A gendarme official in Gao said that as far as he knew, 300 people were arrested in Gao, 70 of whom were later transferred to the state prison in Bamako. The International Committee of the Red Cross (ICRC) says the countrywide figure is 300.
State prosecutor Mohamed Dicko, in Bamako, said he had received 109 cases from the Bamako gendarmerie of arrests for aiding the armed Islamists groups, a number likely to increase as more detainees are transferred to the capital.
“So far, 200 people have been arrested and transferred to the central prison in Bamako. Among them, 27 have been released,” Dicko said, noting 26 men were arrested by the French army.
Some 45 detainees are being held by the MNLA, which is in control of parts of Kidal Region, according to Wolde Gabriel Saugeron, the ICRC spokesperson in Geneva.
Six of the people detained across the country are children whose cases are currently being followed by the UN's Children's Fund (UNICEF), according to Dicko.
Fear of reprisals
Alasane, a Tuareg pastoralist from a small village just outside the town of Timbuktu, told IRIN over the phone, “I’ve heard about innocent people who were arrested, killed and thrown down wells. The victims mainly belonged to minority groups, and I knew it was a risk for me coming to the market.”
He withheld his last name out of fear of reprisals from government troops.
In March, when he heard the French army was working with the Malians, he decided to bring his animals to the market in a town close to where troops were fighting.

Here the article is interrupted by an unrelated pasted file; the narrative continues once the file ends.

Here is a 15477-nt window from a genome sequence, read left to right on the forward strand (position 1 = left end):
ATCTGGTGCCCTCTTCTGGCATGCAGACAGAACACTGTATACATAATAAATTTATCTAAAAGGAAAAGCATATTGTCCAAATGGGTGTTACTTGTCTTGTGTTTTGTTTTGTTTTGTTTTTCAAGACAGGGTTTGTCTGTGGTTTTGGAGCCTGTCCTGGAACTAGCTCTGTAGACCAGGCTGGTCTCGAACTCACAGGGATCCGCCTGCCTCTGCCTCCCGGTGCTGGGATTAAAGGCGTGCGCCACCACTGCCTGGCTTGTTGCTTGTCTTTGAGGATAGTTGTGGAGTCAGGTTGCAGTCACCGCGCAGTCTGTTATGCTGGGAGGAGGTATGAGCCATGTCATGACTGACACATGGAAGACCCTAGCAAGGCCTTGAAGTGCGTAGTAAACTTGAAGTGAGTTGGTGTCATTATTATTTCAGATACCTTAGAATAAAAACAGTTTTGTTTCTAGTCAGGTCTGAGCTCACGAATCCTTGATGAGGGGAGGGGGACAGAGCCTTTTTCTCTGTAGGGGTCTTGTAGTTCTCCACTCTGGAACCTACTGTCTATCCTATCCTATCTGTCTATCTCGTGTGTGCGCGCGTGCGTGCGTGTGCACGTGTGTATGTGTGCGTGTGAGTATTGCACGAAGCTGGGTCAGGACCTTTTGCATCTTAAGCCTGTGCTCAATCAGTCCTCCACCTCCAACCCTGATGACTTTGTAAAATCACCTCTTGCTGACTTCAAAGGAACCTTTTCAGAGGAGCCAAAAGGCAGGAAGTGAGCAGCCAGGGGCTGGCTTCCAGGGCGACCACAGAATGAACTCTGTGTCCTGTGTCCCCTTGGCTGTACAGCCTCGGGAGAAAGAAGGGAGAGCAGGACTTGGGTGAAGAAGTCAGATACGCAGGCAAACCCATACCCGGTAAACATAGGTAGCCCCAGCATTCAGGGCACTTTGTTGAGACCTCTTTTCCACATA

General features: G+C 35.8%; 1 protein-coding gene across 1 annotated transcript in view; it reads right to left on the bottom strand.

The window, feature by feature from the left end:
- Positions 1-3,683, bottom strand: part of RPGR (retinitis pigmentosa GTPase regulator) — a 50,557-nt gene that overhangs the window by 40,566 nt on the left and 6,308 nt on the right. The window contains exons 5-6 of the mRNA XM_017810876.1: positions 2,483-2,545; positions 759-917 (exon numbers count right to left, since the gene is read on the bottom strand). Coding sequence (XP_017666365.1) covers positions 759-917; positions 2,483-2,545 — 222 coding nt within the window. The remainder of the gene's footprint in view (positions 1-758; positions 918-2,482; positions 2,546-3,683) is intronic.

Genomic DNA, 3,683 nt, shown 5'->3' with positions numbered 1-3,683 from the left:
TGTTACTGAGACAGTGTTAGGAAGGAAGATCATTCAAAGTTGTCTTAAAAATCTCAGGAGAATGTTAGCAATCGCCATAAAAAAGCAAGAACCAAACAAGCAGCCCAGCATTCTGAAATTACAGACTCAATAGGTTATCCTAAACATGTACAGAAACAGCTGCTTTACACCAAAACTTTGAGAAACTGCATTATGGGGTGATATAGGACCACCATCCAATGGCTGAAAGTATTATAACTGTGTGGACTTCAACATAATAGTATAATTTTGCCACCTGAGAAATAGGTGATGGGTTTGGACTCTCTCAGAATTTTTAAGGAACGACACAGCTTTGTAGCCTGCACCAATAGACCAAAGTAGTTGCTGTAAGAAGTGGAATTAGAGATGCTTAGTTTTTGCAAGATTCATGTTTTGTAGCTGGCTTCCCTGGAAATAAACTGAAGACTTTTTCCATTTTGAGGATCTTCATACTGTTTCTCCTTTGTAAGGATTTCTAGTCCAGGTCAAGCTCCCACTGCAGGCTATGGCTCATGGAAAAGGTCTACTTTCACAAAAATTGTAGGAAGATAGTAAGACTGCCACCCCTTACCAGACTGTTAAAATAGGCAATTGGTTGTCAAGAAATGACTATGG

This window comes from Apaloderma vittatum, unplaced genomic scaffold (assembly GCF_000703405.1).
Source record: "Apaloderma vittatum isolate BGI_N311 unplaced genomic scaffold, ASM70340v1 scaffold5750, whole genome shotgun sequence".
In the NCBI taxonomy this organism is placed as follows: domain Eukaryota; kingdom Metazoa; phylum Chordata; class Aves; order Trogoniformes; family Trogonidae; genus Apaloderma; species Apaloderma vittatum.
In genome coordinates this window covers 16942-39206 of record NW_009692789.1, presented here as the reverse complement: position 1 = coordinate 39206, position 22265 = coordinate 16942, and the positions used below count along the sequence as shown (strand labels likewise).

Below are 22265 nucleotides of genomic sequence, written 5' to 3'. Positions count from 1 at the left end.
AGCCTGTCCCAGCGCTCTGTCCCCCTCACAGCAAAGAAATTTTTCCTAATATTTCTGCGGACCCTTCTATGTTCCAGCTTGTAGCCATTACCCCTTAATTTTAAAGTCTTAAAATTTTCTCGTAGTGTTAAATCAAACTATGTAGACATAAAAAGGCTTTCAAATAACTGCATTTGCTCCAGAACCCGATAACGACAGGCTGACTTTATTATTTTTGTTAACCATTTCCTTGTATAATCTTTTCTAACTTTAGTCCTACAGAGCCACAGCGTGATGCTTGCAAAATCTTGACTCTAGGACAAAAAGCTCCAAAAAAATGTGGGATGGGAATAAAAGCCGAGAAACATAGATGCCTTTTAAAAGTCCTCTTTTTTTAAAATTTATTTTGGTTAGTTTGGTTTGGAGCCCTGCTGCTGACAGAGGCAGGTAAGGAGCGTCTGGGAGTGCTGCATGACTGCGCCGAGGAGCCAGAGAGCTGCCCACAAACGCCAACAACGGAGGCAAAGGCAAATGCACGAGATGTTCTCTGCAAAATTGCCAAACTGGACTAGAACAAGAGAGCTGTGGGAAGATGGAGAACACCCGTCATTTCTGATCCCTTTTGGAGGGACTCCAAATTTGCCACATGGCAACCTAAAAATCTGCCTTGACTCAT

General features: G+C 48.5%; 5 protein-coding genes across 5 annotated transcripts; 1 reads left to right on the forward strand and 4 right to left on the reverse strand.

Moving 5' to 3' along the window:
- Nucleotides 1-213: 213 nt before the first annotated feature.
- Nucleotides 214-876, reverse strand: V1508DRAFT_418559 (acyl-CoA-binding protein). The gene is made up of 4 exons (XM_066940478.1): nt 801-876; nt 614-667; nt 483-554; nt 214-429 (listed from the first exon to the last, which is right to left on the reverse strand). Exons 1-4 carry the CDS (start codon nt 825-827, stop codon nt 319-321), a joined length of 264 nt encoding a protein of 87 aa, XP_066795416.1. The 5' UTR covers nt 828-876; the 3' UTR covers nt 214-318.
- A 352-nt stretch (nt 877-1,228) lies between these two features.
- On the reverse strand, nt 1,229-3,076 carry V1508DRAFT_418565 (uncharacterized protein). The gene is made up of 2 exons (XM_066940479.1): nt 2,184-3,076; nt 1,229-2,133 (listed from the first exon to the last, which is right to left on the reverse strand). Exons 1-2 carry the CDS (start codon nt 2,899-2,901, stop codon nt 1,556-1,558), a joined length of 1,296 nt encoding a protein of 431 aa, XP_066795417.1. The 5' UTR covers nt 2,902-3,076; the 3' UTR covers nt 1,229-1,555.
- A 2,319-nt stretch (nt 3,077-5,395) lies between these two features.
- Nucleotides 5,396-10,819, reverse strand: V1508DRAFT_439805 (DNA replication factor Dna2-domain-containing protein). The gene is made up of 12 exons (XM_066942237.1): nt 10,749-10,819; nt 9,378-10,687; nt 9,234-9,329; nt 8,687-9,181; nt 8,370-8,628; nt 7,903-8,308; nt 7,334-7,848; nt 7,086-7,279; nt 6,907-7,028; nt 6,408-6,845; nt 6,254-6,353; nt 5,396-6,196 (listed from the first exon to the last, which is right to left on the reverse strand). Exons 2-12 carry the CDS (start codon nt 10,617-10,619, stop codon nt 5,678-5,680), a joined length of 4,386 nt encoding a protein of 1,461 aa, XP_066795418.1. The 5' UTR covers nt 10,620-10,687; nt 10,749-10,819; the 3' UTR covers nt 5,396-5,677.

“I had no choice. I needed the money to survive. A cow goes for 100,000-200,000 CFA (US$200-400). If I sell a few of them, I can make enough to provide for my family,” he said.
Coming back from the market, he was stopped and interrogated by a group of soldiers. He was later put in a cell with another prisoner, Moussa Ibrahim. Rather than being swiftly transferred to the gendarmerie in Timbuktu, the men remained with their military captors. Alasane was later released.
ICRC has been able to visit detainees in central Bamako, Kidal, Mopti and Sévaré to monitor their treatment and conditions of detention, and to pass on messages to their families.
Human rights groups have urged the gendarmerie to be present during all major round-ups of suspects, and to provide legal representation for the prisoners, sound investigations into their charges, and the right to compensation for those abused or robbed and to the families of those who died while in custody.
Likewise, military officers should more closely monitor their soldiers’ behaviour, said HRW. “A clear military hierarchy to ensure discipline in low-ranking soldiers is needed. We do not believe the abuse is systematic. Many people were also arrested without being abused,” said Dufka.
A lieutenant colonel in the army, who asked to remain anonymous, told IRIN, “The army has been systematically marginalized by political leaders over the past 30 years. We have lost our cohesion, our sense of discipline - arguably the foundation of a good army - and our morale.”
Some of the alleged abuses that soldiers carried out were undertaken by bandits pretending to be soldiers, he told IRIN, but he noted, “The last time most of these soldiers received training in international human rights was 10 years ago.”
He confirmed that a commission has been set up to investigate allegations of abuse.
Col Didier Dacko, in Gao, told IRIN that when accusations of prisoner mistreatment emerge, the suspected soldiers are immediately transferred to Bamako, where staff investigate the allegations and decide whether the soldiers should be prosecuted.
Thus far, six soldiers have been transferred to Bamako, according to the Ministry of Justice in Bamako.